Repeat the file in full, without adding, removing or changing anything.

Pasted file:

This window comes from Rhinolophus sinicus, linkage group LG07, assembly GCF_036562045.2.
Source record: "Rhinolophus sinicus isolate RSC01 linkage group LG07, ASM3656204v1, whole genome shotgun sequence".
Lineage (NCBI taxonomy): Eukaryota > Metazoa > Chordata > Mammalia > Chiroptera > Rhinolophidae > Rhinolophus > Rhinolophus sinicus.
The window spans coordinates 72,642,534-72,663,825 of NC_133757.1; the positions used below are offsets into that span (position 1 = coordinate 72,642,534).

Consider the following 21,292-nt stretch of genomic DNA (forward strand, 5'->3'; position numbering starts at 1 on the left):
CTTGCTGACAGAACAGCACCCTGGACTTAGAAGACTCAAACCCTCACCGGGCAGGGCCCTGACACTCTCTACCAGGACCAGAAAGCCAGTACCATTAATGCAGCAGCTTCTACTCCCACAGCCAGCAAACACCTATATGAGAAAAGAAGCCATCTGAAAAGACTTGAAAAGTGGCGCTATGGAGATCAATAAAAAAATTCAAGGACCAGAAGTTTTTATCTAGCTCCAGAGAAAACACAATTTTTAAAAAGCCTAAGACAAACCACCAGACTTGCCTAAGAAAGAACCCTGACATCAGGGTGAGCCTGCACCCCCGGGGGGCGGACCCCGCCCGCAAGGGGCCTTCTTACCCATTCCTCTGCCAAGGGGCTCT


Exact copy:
This window comes from Rhinolophus sinicus, linkage group LG07, assembly GCF_036562045.2.
Source record: "Rhinolophus sinicus isolate RSC01 linkage group LG07, ASM3656204v1, whole genome shotgun sequence".
Lineage (NCBI taxonomy): Eukaryota > Metazoa > Chordata > Mammalia > Chiroptera > Rhinolophidae > Rhinolophus > Rhinolophus sinicus.
The window spans coordinates 72,642,534-72,663,825 of NC_133757.1; the positions used below are offsets into that span (position 1 = coordinate 72,642,534).

Consider the following 21,292-nt stretch of genomic DNA (forward strand, 5'->3'; position numbering starts at 1 on the left):
CTTGCTGACAGAACAGCACCCTGGACTTAGAAGACTCAAACCCTCACCGGGCAGGGCCCTGACACTCTCTACCAGGACCAGAAAGCCAGTACCATTAATGCAGCAGCTTCTACTCCCACAGCCAGCAAACACCTATATGAGAAAAGAAGCCATCTGAAAAGACTTGAAAAGTGGCGCTATGGAGATCAATAAAAAAATTCAAGGACCAGAAGTTTTTATCTAGCTCCAGAGAAAACACAATTTTTAAAAAGCCTAAGACAAACCACCAGACTTGCCTAAGAAAGAACCCTGACATCAGGGTGAGCCTGCACCCCCGGGGGGCGGACCCCGCCCGCAAGGGGCCTTCTTACCCATTCCTCTGCCAAGGGGCTCT